The HP48SX

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The HP48SX


I have now besides me a mint unit. No box, slightly used pouch, but absolutely mint body, screen and keyboard. As you can imagine, I have a quite good supply of HP calculators, and I have to say that the initial models of the HP48 family were probably the most beautiful, highest quality calculators HP ever did. Later green-based models were not as beautiful for my taste (plain ugly, I would say), and keyboard quality would be worse in some later models (I would say the latest G/GX versions, not the prior ones)

DSC_9416.jpg

I don't know why HP departed from the brown color of this 48SX. The orange, white and blue colors of the additional key functions are very readable (less so the blue than the others, but still very much), and the matt tone of the background makes a pleasure to work with this calculator on the heave light of many offices or classes.
The only bad point compared with what HP is capable is the screen. The blue color LDC is much more difficult to read than the current LDC screens of the HP50g or the newest HP39GII. Now it seems uncomfortable - but I have the same sensation when I start working again with the acknowledged top of RPN calculators - the mighty HP42s. Contrast in that screen is minimal, when compared with the newer HP17bII or the old HP15c. Nevertheless it remains the calculator of choice for many things, since it fits perfectly in the jacket pocket.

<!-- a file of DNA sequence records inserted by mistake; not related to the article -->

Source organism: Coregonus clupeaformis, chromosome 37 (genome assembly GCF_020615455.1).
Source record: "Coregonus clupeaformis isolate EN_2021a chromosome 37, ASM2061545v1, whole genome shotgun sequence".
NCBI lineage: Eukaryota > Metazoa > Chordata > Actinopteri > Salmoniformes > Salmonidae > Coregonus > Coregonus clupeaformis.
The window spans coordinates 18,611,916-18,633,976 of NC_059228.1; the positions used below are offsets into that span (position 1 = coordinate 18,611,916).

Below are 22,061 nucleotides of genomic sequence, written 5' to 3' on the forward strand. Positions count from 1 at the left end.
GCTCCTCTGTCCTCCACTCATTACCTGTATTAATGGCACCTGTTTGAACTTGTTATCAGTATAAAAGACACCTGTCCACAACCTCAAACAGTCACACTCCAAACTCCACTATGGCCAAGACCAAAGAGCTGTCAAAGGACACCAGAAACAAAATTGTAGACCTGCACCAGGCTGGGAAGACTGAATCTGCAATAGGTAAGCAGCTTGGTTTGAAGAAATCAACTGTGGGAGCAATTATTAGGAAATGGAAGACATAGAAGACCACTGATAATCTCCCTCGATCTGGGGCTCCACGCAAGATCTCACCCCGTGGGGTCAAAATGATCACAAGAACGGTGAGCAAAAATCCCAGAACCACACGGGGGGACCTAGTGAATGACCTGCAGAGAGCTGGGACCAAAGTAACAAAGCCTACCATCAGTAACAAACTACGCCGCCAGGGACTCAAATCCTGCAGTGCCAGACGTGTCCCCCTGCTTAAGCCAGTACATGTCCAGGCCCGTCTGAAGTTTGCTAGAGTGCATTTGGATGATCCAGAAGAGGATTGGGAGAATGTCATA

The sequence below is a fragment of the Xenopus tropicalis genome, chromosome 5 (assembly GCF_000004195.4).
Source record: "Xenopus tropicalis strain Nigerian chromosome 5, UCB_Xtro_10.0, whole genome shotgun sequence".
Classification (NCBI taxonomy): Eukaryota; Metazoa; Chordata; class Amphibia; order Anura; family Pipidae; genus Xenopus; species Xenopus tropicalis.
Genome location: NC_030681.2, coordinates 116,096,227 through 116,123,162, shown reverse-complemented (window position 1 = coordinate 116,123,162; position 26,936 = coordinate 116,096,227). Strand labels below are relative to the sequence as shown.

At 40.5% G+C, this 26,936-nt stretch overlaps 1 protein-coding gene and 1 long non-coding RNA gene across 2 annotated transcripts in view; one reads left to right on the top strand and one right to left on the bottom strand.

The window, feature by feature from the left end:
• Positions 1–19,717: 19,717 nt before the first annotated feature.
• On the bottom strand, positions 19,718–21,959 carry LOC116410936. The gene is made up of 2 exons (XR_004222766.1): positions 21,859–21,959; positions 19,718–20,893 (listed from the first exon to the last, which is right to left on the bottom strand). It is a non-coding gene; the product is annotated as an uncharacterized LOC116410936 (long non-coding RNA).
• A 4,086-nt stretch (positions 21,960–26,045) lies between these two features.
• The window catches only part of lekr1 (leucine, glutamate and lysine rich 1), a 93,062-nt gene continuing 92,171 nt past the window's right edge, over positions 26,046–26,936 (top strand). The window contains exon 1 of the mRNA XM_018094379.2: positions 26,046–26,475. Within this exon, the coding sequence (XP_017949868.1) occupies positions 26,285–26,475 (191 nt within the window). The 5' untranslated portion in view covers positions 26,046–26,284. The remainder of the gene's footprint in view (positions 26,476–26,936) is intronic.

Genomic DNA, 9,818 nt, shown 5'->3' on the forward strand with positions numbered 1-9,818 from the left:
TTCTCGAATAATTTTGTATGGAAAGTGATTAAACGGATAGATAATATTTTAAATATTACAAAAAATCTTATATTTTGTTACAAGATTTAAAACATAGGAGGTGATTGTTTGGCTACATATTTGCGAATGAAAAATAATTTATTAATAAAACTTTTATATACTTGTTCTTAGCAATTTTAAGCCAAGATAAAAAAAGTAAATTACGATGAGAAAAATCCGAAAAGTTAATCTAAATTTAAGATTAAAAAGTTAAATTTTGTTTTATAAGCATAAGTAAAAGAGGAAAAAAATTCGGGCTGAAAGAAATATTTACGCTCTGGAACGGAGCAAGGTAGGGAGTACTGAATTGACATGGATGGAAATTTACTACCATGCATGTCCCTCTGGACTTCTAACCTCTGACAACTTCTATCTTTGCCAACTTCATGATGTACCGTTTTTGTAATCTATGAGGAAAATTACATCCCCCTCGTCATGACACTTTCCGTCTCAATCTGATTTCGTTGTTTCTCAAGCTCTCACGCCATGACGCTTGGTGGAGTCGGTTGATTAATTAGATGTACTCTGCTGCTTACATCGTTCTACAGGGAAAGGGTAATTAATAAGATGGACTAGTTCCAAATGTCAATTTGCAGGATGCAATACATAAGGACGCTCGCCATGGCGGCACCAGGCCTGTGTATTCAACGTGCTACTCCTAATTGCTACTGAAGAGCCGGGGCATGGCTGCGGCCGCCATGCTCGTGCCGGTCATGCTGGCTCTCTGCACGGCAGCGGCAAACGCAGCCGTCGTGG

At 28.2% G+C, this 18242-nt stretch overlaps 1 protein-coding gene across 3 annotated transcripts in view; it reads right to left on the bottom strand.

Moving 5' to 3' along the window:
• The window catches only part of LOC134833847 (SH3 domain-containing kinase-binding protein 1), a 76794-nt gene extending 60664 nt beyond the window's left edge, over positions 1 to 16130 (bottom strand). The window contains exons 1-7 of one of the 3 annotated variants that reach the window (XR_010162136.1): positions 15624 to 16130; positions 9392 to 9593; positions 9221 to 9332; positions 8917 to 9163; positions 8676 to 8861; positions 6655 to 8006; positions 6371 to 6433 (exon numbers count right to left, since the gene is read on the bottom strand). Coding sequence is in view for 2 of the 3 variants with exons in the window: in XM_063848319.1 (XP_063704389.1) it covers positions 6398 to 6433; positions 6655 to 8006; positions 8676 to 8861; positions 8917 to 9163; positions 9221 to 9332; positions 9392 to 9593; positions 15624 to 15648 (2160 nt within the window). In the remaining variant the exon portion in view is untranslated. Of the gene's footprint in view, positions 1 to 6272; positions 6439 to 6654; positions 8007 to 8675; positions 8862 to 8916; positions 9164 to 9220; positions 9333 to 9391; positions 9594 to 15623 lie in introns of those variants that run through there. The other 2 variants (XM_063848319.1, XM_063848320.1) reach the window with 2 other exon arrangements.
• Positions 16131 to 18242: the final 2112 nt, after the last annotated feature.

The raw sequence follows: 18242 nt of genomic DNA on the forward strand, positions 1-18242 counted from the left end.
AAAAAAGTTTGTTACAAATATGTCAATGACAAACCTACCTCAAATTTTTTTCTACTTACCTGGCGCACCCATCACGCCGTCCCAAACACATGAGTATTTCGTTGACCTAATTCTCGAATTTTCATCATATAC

The keyboard in the HP48SX has the same feel of the Pioneer family. It is one of the best HP has produced, but still after the HP41c family, which for many were the best keyboards HP produced. (While it may seem blasphemy, I think that the keyboard feel of the current silver HP17bII+ is excellent, and it is my every day office calculator. As it is thicker both in body and in its pouch than the Pioneer series, it does not fit comfortably in a jacket pocket - I carry there a new HP15c LE)
I see that today I am diverting too much from the original aim of today's blog: the HP48SX. Coming back to what I was elaborating. The keyboard visibility is higher than today's graphical models, with the exception of the HP50g Blue; the keyboard organization seems better to me; the color scheme is unsurpassed to date, in the HP48 series or in any other series, for that matter, save for the voyager series; and the keyboard feel remains among the best.
It is just that it does not make sense to me to get accustomed to a 20-years old system that has been superseded by more modern and complete models like the HP50g. If it was instead RPN, I could live with that; I have hard time to make more than very basic programs in RPL; my mind is wired in either basic-like languages or RPN; but RPL, despite being very close to RPN, is substantially more complex to follow than RPN. YMMV, of course.
Please take a look to the article of Mr. Wickes, one of the creators of the RPL concept. It is in the HP journal of June, 1991. You can find it in the url below:
http://www.hpl.hp.com/hpjournal/pdfs/IssuePDFs/1991-06.pdf
(By the way, there are many articles worth looking at in this journal series. It is a testimony of the HP quality of that time, that resources were allocated to create interesting, well documented and produced company newspapers like that. 
To find a list of articles in the series, in order to look for a particular subject, go to this link: 
http://www.hpl.hp.com/hpjournal/pdfs/HPJ_catalog.xls